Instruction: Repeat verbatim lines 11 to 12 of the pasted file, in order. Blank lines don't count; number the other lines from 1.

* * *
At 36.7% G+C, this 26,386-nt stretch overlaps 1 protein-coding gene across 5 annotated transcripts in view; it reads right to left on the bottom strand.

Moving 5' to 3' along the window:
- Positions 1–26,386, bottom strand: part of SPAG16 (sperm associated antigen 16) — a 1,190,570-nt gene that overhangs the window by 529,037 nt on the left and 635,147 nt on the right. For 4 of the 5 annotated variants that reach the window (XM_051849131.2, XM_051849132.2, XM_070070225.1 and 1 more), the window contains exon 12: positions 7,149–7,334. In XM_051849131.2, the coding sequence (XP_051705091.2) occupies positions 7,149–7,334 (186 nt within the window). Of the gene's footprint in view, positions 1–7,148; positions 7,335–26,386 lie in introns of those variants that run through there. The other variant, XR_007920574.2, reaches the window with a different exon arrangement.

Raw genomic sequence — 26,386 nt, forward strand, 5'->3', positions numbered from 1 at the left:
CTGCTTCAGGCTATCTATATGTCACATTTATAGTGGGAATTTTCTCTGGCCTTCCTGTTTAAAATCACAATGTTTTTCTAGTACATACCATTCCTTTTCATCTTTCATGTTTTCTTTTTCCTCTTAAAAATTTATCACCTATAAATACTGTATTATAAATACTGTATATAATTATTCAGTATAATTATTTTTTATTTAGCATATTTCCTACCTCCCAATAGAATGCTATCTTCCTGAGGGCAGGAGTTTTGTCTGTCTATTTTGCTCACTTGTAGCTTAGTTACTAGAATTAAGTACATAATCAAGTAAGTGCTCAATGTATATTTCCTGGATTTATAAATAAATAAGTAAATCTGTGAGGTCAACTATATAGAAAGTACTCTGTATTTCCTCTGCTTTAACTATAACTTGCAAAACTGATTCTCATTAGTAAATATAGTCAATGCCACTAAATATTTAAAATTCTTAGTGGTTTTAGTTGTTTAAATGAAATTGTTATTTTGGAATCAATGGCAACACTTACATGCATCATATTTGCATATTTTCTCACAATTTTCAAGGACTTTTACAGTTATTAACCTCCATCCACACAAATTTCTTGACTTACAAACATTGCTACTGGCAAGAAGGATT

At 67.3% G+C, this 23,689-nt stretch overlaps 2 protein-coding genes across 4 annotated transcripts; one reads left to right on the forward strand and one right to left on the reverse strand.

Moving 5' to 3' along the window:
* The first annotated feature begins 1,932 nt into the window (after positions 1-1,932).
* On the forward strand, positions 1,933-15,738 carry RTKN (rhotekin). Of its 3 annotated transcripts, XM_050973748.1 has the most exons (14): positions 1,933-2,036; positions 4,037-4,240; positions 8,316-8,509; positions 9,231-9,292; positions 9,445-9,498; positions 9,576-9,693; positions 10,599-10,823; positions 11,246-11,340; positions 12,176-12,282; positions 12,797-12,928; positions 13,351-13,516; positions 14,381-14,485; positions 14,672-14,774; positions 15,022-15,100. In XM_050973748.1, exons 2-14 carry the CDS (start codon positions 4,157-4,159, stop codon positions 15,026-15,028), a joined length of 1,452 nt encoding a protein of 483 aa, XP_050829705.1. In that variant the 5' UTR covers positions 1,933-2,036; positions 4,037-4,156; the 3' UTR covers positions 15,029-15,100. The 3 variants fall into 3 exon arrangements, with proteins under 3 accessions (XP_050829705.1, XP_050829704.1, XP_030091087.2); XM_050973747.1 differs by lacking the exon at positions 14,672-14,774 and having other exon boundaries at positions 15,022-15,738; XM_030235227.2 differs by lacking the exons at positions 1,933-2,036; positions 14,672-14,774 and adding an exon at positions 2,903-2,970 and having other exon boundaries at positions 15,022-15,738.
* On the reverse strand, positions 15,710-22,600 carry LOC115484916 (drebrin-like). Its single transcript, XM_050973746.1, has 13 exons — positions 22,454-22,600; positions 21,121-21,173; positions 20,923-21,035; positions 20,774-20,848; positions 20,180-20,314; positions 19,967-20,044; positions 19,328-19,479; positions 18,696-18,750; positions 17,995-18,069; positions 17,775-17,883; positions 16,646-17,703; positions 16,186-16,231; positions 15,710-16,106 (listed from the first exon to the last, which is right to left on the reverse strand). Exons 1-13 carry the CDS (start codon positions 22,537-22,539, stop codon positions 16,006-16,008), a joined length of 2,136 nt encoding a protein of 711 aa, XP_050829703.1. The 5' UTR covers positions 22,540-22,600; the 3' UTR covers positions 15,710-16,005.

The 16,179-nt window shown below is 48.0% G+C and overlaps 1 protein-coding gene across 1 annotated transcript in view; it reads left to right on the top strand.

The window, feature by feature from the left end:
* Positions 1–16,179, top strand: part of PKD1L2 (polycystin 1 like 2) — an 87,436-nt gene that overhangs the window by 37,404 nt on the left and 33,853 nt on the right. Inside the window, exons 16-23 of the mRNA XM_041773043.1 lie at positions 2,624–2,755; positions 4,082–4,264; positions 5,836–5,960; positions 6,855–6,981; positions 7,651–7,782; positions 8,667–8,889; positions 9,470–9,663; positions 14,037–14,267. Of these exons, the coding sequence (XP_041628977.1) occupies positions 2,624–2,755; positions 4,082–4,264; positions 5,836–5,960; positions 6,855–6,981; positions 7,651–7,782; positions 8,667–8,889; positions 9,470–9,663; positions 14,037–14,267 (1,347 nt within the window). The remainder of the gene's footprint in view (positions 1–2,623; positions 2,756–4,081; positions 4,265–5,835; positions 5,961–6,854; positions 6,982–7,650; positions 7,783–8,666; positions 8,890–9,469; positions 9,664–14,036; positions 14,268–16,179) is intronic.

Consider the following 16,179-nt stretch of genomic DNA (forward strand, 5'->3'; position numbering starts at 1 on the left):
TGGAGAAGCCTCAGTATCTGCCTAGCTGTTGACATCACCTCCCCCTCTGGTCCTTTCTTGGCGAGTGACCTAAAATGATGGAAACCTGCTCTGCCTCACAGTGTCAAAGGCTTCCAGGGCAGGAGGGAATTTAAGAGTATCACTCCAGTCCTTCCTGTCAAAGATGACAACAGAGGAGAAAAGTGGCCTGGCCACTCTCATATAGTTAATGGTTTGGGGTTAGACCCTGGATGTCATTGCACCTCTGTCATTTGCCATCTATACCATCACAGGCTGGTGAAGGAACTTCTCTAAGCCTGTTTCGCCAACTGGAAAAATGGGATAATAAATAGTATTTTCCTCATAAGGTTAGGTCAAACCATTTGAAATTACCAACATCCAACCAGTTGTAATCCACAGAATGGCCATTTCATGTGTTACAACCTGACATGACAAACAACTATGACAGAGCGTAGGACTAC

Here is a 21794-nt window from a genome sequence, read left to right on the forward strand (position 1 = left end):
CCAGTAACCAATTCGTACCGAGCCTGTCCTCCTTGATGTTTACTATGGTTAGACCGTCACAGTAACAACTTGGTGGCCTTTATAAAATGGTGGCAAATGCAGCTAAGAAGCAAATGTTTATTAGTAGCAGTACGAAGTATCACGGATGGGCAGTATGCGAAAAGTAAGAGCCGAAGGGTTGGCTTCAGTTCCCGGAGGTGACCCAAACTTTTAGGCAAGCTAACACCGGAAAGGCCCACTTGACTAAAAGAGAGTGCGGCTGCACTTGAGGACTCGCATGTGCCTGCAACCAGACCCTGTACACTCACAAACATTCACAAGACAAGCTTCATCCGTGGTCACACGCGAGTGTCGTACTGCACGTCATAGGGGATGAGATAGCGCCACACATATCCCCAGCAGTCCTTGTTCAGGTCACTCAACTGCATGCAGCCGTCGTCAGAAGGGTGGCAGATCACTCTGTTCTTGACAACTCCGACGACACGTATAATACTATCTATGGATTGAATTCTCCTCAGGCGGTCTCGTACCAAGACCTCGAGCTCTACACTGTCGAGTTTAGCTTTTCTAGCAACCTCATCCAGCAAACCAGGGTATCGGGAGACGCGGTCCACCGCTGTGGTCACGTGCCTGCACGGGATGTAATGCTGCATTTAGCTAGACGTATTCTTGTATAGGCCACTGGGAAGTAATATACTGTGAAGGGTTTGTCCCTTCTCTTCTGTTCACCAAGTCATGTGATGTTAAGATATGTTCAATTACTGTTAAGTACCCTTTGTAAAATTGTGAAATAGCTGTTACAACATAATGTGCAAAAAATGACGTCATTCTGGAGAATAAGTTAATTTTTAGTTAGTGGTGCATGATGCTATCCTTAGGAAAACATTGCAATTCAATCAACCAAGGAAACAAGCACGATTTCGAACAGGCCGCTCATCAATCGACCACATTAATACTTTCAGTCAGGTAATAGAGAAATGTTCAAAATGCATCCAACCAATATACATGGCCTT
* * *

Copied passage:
The 16,179-nt window shown below is 48.0% G+C and overlaps 1 protein-coding gene across 1 annotated transcript in view; it reads left to right on the top strand.

The window, feature by feature from the left end: